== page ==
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Kurt Oskar Heinrich Ludwig Wilhelm von[1] Tippelskirch (9 October 1891 – 10 May 1957) was a general in the Wehrmacht of Nazi Germany during World War II who commanded several armies and Army Group Vistula. He surrendered to the United States Army on 2 May 1945. Tippelskirch wrote several books, such as the History of the Second World War, 1951. He died in 1957.

Kurt von Tippelskirch
Kurt von Tippelskirch.jpg
Born(1891-10-09)9 October 1891
Charlottenburg, Berlin, Kingdom of Prussia, German Empire
Died10 May 1957(1957-05-10) (aged 65)
Lüneburg, Lower Saxony, West Germany
Allegiance German Empire
 Weimar Republic
 Nazi Germany
Service/branchArmy
RankGeneral of the Infantry
Commands heldArmy Group Vistula
21st Army
14th Army
Battles/wars
AwardsKnight's Cross of the Iron Cross with Oak Leaves
RelationsCurt Gallenkamp (brother-in-law)

World War IIEdit

On January 5, 1941, he took command of the 30th Infantry Division, which participated in Operation Barbarossa.

As part of Army Group North, the division prevented the breakthrough of a Soviet corps on the river Pola and then went on to counterattack. The battle lasted a week and Tippelskirch distinguished himself as commander of the division, he was awarded on November 23, the Knight's Cross of the Iron Cross. In the winter of 1942, the 30th Infantry Division was encircled in the Demyansk Pocket, and Tippelskirch was ordered to be flown out.

In August 1942, he was assigned as the liaison officer of the Italian 8th Army near the Don river. This position was extremely difficult for Tippelskirch because he had no German staff at his disposal and the Italians were reluctant to seek advice from German officers. The Italian 8th Army was sent into the Battle of Stalingrad at the end of the year. Tippelskirch was recalled from the front on February 1943.

On 18 February 1943 Tippelskirch became the commanding general of the XII Army Corps. He retained this position until June 4, 1944, when he had to assume command of the 4th Army from General Gotthard Heinrici. Soon after, Operation Bagration against Army Group Center began on June 22. The 4th Army was defending the Mogilev area and repeatedly requested permission to retreat. The approval came too late, but Tippelskirch along with most of the army managed to withdraw to behind the Dnieper, although 4th Army was still threatened by three Soviet fronts. The 4th Army was encircled east of Minsk on July 1, 1944, and most units of the army were forced to surrender on July 8, 1944. Tippelskirch himself was at the time outside the pocket and escaped capture.

On July 18, 1944, he suffered severe injuries in a plane crash. On July 30, he received the Knight's Cross with Oak Leaves for his achievements in the fighting at Mogilev. On October 31, he entered back into service and replaced the ailing Otto von Knobelsdorff as the commander of the 1st Army in Lorraine. On 13 December of the same year, he took over as the commander of the 14th Army during the Italian campaign. He led the 14th Army until the end of February 1945. At the end of April 1945, Tippelskirch took command of the 21st Army in Mecklenburg and Brandenburg. On 29 April however, General Gotthard Heinrici now the commander of Army Group Vistula was dismissed, and Tippelskirch was ordered by Field Marshal Wilhelm Keitel to temporarily take over command of the army group. He reluctantly did so, taking the opportunity to negotiate with the Western Allies. He surrendered on 2 May 1945 in the Ludwigslust area to American forces.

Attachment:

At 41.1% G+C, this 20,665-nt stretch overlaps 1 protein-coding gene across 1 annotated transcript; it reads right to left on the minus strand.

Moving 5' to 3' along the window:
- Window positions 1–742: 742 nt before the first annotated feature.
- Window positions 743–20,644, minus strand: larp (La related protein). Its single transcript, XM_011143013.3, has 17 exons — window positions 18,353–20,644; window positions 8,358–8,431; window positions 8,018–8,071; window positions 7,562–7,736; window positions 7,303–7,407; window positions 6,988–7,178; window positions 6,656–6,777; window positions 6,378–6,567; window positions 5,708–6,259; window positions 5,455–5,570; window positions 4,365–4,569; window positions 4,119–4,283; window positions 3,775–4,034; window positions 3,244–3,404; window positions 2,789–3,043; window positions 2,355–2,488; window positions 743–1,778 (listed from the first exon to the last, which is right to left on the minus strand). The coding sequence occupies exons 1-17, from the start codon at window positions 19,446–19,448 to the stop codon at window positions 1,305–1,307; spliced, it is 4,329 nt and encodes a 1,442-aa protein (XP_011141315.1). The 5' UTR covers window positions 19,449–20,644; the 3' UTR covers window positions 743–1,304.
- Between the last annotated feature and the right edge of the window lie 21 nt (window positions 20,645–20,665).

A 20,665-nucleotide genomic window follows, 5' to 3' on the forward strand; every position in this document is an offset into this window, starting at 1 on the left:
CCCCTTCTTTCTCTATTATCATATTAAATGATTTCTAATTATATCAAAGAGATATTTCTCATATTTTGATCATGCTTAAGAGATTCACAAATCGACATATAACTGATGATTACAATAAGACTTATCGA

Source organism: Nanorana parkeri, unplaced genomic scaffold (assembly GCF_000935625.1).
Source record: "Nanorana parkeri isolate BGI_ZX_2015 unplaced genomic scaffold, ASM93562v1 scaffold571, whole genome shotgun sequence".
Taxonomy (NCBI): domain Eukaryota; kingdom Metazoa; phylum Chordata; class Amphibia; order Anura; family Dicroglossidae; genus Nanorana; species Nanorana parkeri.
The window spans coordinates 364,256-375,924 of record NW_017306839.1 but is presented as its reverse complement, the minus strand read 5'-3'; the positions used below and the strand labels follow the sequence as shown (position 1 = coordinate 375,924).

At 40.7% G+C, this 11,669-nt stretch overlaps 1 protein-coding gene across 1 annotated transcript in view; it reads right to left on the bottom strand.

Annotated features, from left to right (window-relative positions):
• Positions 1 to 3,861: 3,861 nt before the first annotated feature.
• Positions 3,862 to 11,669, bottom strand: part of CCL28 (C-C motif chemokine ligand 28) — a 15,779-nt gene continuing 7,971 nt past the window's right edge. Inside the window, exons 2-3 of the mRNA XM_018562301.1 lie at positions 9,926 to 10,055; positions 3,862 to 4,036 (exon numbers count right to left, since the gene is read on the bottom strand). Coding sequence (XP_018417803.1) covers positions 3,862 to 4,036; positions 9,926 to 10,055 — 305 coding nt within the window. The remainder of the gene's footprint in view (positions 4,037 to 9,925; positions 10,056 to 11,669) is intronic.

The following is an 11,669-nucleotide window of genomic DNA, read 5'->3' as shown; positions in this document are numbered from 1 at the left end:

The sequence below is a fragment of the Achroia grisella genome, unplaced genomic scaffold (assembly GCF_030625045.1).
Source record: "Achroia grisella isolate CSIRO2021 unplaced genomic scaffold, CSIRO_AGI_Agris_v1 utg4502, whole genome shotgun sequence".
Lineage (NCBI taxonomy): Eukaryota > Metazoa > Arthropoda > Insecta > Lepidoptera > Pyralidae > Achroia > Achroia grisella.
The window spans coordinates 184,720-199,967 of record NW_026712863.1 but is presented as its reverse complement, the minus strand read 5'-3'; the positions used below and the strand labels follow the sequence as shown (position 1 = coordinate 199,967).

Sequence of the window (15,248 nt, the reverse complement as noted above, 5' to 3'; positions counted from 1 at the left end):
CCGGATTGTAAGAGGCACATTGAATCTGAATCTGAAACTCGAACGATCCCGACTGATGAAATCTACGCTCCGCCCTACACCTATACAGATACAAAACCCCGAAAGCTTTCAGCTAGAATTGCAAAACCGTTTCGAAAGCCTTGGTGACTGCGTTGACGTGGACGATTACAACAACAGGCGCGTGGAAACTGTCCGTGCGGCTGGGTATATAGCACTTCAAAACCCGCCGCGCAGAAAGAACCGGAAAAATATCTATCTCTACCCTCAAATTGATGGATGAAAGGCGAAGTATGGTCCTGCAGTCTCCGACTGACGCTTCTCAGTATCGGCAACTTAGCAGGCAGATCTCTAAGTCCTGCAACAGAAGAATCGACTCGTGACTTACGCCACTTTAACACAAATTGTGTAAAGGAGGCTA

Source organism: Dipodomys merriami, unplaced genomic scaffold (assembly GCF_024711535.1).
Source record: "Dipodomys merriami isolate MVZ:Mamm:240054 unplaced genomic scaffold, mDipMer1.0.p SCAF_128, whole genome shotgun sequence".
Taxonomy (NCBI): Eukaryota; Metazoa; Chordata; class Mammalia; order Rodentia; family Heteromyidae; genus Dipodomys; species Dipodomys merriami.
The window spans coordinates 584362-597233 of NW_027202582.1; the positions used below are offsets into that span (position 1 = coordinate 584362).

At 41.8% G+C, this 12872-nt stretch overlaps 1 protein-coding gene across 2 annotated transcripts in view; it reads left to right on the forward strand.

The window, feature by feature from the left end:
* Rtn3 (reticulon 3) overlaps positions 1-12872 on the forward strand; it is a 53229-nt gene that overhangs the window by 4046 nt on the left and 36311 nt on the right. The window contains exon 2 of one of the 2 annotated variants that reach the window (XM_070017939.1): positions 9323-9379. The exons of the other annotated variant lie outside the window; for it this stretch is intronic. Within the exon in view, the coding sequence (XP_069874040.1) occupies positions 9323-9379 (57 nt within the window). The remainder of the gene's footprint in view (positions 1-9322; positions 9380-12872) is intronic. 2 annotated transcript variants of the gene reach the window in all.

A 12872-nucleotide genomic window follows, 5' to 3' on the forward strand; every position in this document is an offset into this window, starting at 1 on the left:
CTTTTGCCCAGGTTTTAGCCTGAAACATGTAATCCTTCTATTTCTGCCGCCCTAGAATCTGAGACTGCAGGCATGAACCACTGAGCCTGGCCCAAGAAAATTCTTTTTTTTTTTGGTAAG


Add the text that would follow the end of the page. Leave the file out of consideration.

Awards and decorationsEdit

ReferencesEdit

Citations

  1. ^ In German personal names, von is a preposition which approximately means of or from and usually denotes some sort of nobility. While von (always lower case) is part of the family name or territorial designation, not a first or middle name, if the noble is referred to by surname alone in English, use Schiller or Clausewitz or Goethe, not von Schiller, etc.
  2. ^ a b Thomas 1998, p. 382.
  3. ^ a b Scherzer 2007, p. 746.

Bibliography

  • Mitcham Jr, Samuel W. (2009). The Men of Barbarossa. Commanders of the German invasion of Russia 1941. Havertown: Caseate Publ. ISBN 978-1-935149-15-6.
  • Scherzer, Veit (2007). Die Ritterkreuzträger 1939–1945 Die Inhaber des Ritterkreuzes des Eisernen Kreuzes 1939 von Heer, Luftwaffe, Kriegsmarine, Waffen-SS, Volkssturm sowie mit Deutschland verbündeter Streitkräfte nach den Unterlagen des Bundesarchives [The Knight's Cross Bearers 1939–1945 The Holders of the Knight's Cross of the Iron Cross 1939 by Army, Air Force, Navy, Waffen-SS, Volkssturm and Allied Forces with Germany According to the Documents of the Federal Archives] (in German). Jena, Germany: Scherzers Militaer-Verlag. ISBN 978-3-938845-17-2.
  • Thomas, Franz (1998). Die Eichenlaubträger 1939–1945 Band 2: L–Z [The Oak Leaves Bearers 1939–1945 Volume 2: L–Z] (in German). Osnabrück, Germany: Biblio-Verlag. ISBN 978-3-7648-2300-9.


Military offices
Preceded by
Generalmajor Walter Buechs
Commander of 30. Infanterie-Division
5 January 1941 – 5 June 1942
Succeeded by
Generalleutnant Thomas-Emil von Wickede
Preceded by
General der Infantrie Walther Graeßner
Commander of XII. Armee Corps
18 February 1943 – 4 June 1944
Succeeded by
Generalleutnant Vincenz Müller
Preceded by
Generaloberst Gotthard Heinrici
Commander of 4. Armee
4 June 1944 – 18 July 1944
Succeeded by
General der Infantrie Friedrich Hoßbach
Preceded by
General der Panzertruppe Traugott Herr
Commander of 14. Armee
12 December 1944 – 22 February 1945
Succeeded by
General der Panzertruppe Joachim Lemelsen
Preceded by
Generaloberst Nikolaus von Falkenhorst
Commander of 21. Armee
27 April 1945 – 2 May 1945
Succeeded by
none
Preceded by
Generaloberst Gotthard Heinrici
Commander of Army Group Vistula
29 April 1945 – 1 May 1945
Succeeded by
none